The grassroots environmental movement suffered big blow this week with the death Barry Rosenberg, who fought the rampages of the timber industry in the unrelentingly hostile terrain of the Idaho Panhandle.
I met Barry at one of Ned Fritz’s anti-clearcutting gatherings in the mid-80s. Fritz was a grizzled Texan who hated clearcuts and his annual meetings in the 80s and 90s played a huge role shaping what became the national “Forest Watch” movement of grassroots activists across the country, a movement I played a small role in helping to start, mainly by giving it a name.
Unlike many of the professional environmentalists and experts-for-hire, Barry knew nearly every acre of the forests he was fighting to protect. He’d walked the mountainsides, surveyed the age and conditions of the forest stands, knew how the creeks ran, where the salmon and trout spawned, and where the grizzlies denned. Barry mapped the forests in his head and beware the Forest Service ranger who presumed to know them from a GIS or computer-generated forest plan.
He and his tireless colleague John Osborn used to send me all of their appeals of Forest Service logging schemes. There are boxes of them in my garage somewhere and they provide a kind of alternate history of the planned destruction of the Northern Rockies from the Reagan era through Biden. Democrat or Republican, it didn’t matter to Rosenberg: the forests, the fish and bears were the priority and he stood fiercely against anyone who threatened them, regardless of their rhetoric.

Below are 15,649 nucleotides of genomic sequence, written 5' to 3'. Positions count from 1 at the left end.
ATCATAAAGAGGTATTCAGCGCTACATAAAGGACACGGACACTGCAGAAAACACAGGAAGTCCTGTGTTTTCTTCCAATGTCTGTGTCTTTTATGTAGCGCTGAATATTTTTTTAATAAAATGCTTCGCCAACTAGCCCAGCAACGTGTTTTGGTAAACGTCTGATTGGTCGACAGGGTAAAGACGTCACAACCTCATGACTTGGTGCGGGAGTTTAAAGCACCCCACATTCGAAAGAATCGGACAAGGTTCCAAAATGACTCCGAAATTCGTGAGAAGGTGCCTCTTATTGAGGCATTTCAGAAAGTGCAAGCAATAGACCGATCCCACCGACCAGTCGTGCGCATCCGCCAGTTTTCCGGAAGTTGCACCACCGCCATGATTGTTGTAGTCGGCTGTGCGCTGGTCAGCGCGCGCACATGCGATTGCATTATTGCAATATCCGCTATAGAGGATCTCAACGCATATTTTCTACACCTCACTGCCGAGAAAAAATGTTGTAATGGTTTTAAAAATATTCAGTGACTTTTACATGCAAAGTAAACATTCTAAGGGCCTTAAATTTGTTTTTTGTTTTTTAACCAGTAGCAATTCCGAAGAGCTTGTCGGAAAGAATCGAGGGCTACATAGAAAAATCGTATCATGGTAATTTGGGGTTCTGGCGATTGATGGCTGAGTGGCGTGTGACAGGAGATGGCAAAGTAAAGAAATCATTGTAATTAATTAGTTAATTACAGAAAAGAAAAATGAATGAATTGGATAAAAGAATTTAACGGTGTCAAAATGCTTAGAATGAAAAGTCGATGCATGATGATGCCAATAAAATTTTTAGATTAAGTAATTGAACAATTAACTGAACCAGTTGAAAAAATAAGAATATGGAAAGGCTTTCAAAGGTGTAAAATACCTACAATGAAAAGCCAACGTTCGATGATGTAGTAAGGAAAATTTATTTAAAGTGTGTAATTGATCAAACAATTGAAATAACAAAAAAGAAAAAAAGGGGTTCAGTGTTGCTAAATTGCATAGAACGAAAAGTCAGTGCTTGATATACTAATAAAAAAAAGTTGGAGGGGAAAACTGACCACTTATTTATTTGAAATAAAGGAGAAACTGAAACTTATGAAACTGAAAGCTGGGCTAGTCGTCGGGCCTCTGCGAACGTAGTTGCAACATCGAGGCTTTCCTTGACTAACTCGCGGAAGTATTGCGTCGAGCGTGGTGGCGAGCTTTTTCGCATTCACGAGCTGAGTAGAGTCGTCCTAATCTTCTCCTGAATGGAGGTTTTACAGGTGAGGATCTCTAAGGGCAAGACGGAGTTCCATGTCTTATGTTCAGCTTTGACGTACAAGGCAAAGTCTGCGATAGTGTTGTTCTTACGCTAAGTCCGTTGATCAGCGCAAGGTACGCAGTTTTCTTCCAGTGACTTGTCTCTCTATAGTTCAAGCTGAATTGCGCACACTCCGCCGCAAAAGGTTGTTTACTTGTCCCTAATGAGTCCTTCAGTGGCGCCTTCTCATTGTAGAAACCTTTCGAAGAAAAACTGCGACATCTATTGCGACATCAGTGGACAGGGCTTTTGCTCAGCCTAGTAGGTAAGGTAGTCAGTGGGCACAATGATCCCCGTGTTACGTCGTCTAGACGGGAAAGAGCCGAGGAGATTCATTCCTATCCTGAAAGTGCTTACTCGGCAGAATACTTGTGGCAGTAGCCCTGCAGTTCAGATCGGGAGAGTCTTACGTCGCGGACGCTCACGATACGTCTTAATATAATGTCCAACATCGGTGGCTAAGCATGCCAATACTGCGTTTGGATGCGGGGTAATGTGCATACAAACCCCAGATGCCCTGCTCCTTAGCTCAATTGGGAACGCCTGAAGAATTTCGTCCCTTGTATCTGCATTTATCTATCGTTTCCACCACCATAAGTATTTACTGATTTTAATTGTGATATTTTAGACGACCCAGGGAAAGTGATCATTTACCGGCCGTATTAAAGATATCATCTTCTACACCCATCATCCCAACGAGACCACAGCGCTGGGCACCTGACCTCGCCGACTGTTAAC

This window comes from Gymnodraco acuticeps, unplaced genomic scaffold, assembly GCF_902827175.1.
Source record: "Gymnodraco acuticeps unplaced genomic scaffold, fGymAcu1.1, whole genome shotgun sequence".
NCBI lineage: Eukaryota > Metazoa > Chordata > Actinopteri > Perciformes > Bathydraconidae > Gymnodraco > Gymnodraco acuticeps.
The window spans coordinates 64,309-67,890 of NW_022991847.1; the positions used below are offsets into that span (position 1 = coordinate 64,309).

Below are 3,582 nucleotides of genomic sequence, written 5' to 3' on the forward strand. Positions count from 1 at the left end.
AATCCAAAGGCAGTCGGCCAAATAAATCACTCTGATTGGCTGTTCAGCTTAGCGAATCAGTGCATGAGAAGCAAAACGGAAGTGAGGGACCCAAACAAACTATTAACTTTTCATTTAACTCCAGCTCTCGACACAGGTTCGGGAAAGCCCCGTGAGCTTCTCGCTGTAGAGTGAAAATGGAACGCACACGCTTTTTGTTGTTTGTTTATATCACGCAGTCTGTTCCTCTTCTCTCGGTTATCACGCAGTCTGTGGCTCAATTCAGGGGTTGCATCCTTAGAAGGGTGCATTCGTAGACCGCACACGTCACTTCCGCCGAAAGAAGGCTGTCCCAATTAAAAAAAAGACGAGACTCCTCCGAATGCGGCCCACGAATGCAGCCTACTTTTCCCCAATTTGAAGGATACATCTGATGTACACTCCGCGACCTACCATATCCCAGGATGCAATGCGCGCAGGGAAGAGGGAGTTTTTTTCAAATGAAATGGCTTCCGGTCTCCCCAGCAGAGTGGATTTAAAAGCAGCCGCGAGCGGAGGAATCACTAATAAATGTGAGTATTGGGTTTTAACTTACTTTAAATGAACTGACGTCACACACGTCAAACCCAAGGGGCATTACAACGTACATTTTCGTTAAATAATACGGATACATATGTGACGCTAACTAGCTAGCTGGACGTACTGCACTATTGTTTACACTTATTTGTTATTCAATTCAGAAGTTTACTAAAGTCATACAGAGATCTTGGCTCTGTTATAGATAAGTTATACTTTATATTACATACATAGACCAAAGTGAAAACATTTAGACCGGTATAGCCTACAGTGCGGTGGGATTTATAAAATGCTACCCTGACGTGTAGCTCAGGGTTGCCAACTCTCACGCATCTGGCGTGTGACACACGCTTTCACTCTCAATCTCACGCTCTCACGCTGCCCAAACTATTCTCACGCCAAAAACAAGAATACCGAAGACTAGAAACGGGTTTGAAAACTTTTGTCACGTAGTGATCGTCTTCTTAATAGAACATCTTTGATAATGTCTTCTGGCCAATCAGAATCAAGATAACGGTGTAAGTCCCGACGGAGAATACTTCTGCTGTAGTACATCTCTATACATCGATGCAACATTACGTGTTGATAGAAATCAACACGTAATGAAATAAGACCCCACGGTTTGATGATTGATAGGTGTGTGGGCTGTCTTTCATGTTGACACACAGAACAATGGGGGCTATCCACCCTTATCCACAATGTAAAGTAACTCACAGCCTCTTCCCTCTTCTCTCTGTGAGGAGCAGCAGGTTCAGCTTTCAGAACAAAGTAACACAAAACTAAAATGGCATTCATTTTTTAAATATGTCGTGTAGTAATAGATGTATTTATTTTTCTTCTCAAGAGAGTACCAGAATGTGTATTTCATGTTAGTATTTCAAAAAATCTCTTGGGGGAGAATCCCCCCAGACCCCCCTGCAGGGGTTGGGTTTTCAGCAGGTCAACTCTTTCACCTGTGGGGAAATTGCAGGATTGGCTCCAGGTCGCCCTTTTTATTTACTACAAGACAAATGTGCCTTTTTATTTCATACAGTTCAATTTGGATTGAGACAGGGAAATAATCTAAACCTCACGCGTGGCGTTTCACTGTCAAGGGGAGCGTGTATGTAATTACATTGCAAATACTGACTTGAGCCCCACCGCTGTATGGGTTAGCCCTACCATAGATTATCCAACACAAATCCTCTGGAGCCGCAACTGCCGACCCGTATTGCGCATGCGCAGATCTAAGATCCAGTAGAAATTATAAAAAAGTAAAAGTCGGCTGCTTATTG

In 40 years of activism with The Lands Council and Kootenai Environmental Alliance, Barry never lost his energy, his fury at environmental destruction or his appreciation for the beauty of the forests, rivers and mountains of the Interior West. For nearly 50 years, he and his wife, Cathe, lived “off the grid” near Priest Lake. His carbon footprint was about as low as it comes, even before anyone knew what a carbon footprint was. Over that time, he helped save tens of 1000s of acres from the chainsaw.
Barry’s environmental activism wasn’t something he was paid to do or something he did in his spare time. It was embedded in the way he lived. His passion was fueled by a deep knowledge of what he was fighting for and against. Barry knew when the morels were up and where the elk went for cover. He knew how the forest function buried under snow and in times of drought. He knew the financial and ecological costs of logging roads and the unquantifiable value of a landscape with big predators and giant trees. They don’t make many activists like him anymore, environmentalists with mud on their boots, burrs in their hair and fire in their gut. Maybe they never did. Barry Rosenberg was a fearless and irreplaceable force for wild nature.